“Although a top Chinese brand operating in India said it purchases around 65 percent of components locally for its smartphones sold in India, they are mainly less important parts like packing boxes,” Wu said, noting that even these are produced by Chinese manufacturers in India.

Indian media Economic Times recently reported that Chinese smartphone brands have a market share of about 72 percent in India, dominating every price segment.

Shares of Chinese solar power products account for a sweeping 90 percent of the local market, auto components about 26 percent and telecoms equipment 25 percent, according to the report.

India’s auto industry relies heavily on China for electric parts, pressure sensors and fuel injectors, among other components, Cui Dongshu, secretary general of the China Passenger Car Association (CPCA), told the Global Times on Tuesday.

Data from the CPCA shows that China exported 2,957 cars to India in April. India came in as No.7 among China’s auto export destinations, despite the impact of the global pandemic and noise calling for a boycott of Chinese products in India.

“If Indians are serious about boycotting Chinese cars and parts, their auto industry will be battered, especially as India is pushing for electric vehicles” Cui said.

Rajan Wadhera, president of the Indian Society of Indian Automobile Manufacturers, said in March that supply chain disruptions in China caused by the coronavirus outbreak in part affected the clearance of BS-IV car stocks for transition to a new BS-VI emissions regime.

Industry data shows China exported $4.3 billion worth of parts to India’s $57 billion auto component industry in the 2018 financial year alone.

Calls to boycott Chinese products have been appearing on India’s social media platforms since April, but they are in vain, said Wu. “Impacted by the global pandemic and an economic growth slowdown in India, Indians are tightening their belts to weather the impact. If they don’t buy cheap Chinese products of good quality, they’re fighting against their own money,” he said.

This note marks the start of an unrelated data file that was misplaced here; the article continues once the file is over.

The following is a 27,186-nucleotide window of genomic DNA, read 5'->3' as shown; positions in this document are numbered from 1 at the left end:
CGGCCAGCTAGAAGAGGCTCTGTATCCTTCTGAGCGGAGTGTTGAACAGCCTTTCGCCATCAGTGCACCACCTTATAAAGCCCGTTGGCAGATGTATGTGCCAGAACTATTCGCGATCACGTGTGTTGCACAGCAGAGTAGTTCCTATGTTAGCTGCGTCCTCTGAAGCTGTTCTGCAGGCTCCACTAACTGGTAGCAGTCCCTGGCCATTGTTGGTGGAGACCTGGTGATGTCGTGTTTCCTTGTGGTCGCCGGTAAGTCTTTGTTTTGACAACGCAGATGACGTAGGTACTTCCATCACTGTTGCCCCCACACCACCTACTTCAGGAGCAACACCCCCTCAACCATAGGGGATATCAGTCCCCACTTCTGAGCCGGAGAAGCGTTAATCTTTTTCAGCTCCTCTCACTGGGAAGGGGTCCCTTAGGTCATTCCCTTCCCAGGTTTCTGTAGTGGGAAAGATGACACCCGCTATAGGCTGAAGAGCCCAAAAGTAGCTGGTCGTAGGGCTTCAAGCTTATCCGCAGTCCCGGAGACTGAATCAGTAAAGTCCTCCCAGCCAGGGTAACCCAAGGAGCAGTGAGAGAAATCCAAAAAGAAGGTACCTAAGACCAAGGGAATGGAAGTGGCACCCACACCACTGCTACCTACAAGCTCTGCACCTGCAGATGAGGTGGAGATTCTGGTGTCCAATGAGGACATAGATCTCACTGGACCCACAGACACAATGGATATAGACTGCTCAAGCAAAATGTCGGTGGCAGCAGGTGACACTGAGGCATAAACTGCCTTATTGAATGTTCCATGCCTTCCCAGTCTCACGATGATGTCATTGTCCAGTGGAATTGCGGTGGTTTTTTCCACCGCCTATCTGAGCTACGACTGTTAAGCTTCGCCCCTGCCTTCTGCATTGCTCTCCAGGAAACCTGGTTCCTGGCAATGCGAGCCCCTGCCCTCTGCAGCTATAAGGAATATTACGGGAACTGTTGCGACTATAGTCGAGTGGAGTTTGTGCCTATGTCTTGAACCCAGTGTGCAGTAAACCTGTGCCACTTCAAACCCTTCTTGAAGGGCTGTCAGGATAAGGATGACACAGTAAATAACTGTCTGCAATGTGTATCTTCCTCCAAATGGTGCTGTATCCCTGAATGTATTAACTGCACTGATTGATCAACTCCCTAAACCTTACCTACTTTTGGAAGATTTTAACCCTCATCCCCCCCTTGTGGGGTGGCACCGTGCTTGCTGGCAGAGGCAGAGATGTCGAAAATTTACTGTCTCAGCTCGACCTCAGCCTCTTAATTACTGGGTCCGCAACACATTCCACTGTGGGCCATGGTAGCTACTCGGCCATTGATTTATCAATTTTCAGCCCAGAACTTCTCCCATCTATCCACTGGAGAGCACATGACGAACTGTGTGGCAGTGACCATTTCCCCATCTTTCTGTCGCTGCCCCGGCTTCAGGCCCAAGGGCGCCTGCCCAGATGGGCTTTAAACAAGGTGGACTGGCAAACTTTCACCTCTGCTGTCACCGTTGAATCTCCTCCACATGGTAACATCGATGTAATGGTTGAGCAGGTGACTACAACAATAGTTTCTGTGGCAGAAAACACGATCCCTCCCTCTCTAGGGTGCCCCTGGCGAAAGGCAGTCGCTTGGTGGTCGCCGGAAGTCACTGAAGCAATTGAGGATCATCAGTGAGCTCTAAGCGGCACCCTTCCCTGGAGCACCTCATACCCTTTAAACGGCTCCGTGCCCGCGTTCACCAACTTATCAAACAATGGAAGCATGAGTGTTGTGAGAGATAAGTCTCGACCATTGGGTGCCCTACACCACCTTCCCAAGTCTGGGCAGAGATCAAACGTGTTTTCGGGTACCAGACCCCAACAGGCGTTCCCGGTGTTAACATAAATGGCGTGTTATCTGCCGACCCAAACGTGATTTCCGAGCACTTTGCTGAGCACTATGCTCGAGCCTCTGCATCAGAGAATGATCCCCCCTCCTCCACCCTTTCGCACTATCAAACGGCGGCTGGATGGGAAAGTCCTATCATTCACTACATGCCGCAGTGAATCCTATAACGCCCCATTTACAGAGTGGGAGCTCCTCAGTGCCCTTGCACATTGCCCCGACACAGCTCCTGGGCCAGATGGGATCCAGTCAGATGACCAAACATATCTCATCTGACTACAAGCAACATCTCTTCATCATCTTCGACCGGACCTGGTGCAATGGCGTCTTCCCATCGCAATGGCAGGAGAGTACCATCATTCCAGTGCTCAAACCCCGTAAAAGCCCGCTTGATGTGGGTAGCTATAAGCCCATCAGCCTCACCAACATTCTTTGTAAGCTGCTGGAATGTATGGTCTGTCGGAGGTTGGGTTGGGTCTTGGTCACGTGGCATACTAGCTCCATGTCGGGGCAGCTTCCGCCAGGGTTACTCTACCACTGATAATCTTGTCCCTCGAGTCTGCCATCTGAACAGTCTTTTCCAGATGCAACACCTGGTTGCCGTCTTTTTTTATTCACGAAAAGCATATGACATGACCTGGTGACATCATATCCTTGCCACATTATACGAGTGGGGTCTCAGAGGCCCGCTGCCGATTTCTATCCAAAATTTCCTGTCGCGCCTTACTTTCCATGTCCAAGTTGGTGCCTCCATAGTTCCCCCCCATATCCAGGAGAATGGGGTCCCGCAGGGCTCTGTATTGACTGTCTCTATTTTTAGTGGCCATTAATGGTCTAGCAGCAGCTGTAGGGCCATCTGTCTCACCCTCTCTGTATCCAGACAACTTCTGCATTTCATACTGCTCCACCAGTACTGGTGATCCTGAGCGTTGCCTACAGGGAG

India won’t find a cure for its drug industry if API supplies stop coming from China

India is unlikely to find alternatives for its drug industry if it shreds its dependence on China’s active pharmaceutical ingredient (API) supplies, despite the country’s recent movement to boycott Chinese products.

The Indian government will reportedly announce the final guidelines for its Production Linked Incentive (PLI) Scheme by the end of this year, aiming to encourage the local production of APIs, according to local media. It is said the scheme will have financial implications of more than 6,940 million crore rupees ($913,272) over the next eight years.

China’s API industry plays an exclusive role in the global supply chain, particularly for major importers like India. India has been importing an average of 68 percent of its total bulk drugs and intermediates from China every year, according to reports from the Times of India.

The over-dependence of India’s pharmaceutical industry on Chinese exports reveals the fragility of its supply chain. But according to the China Chamber of Commerce for Import and Export of Medicines and Health Products (CCCM), India’s dependence on made-in-China APIs will not be easy to trim.

According to CCCM, a total of $5.65 billion worth of APIs were exported to India in 2019, accounting for almost 17 percent of China’s total API exports that year, but most were APIs and pharmaceutical intermediates with low added value like penicillin, cephalosporins and hormone drugs.

The production of such APIs usually involves high-energy microbial fermentation and high water and electricity consumption, which are still lacking in India, meaning the country will be unable to shake China’s exporter status for several years, Wang Xuegong, deputy director of the China Pharmaceutical Enterprises Association, told the Global Times.

“As it is, the current supply chain is the result of market competition and specialization, and there is a reason for that,” Wang said.

For Indian drug companies, Chinese APIs excel in terms of price and quality, a manager surnamed Yang with Shandong Luning Pharmaceutical (SLP) told the Global Times on Tuesday.

According to Yang, his company exports mainly intermediates such as vitamins to India, some of which are used in medicine and some of which are used in food additives.

Yang said that if the Indian government imposes tariffs, it would probably force Indian drug companies to find other alternatives. But Indian pharmaceutical companies would still look to China for API imports given the strong global competitiveness of Chinese suppliers.

“Other countries do not have the same scale of API production as China, and we also have absolute advantages in terms of price and capacity,” he said, adding that India also needs to consider a stable supply of raw materials in order to ensure stable production and orders of their medicines from abroad.